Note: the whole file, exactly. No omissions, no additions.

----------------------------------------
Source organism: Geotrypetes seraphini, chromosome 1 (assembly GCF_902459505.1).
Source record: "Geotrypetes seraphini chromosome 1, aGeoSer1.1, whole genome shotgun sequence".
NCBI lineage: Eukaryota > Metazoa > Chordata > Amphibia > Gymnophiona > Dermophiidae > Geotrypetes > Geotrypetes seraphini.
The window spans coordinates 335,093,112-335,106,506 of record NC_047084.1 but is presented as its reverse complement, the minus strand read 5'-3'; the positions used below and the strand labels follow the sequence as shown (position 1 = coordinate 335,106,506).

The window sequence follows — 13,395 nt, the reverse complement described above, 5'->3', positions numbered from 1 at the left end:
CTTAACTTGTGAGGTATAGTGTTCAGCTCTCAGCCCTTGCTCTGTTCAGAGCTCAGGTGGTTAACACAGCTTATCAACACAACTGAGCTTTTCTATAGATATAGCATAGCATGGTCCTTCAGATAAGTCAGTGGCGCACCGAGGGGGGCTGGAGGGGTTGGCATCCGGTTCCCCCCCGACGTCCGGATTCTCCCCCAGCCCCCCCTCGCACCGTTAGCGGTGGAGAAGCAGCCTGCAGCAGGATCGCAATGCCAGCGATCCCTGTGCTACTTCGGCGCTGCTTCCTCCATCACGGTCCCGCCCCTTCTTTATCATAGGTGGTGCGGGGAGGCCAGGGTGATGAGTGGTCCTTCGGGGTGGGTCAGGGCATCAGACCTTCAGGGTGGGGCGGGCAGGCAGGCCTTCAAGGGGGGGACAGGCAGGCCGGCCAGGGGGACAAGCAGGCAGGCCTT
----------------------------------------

Source organism: Geotrypetes seraphini, chromosome 1 (assembly GCF_902459505.1).
Source record: "Geotrypetes seraphini chromosome 1, aGeoSer1.1, whole genome shotgun sequence".
NCBI lineage: Eukaryota > Metazoa > Chordata > Amphibia > Gymnophiona > Dermophiidae > Geotrypetes > Geotrypetes seraphini.
The window spans coordinates 335,093,112-335,106,506 of record NC_047084.1 but is presented as its reverse complement, the minus strand read 5'-3'; the positions used below and the strand labels follow the sequence as shown (position 1 = coordinate 335,106,506).

The window sequence follows — 13,395 nt, the reverse complement described above, 5'->3', positions numbered from 1 at the left end:
CTTAACTTGTGAGGTATAGTGTTCAGCTCTCAGCCCTTGCTCTGTTCAGAGCTCAGGTGGTTAACACAGCTTATCAACACAACTGAGCTTTTCTATAGATATAGCATAGCATGGTCCTTCAGATAAGTCAGTGGCGCACCGAGGGGGGCTGGAGGGGTTGGCATCCGGTTCCCCCCCGACGTCCGGATTCTCCCCCAGCCCCCCCTCGCACCGTTAGCGGTGGAGAAGCAGCCTGCAGCAGGATCGCAATGCCAGCGATCCCTGTGCTACTTCGGCGCTGCTTCCTCCATCACGGTCCCGCCCCTTCTTTATCATAGGTGGTGCGGGGAGGCCAGGGTGATGAGTGGTCCTTCGGGGTGGGTCAGGGCATCAGACCTTCAGGGTGGGGCGGGCAGGCAGGCCTTCAAGGGGGGGACAGGCAGGCCGGCCAGGGGGACAAGCAGGCAGGCCTT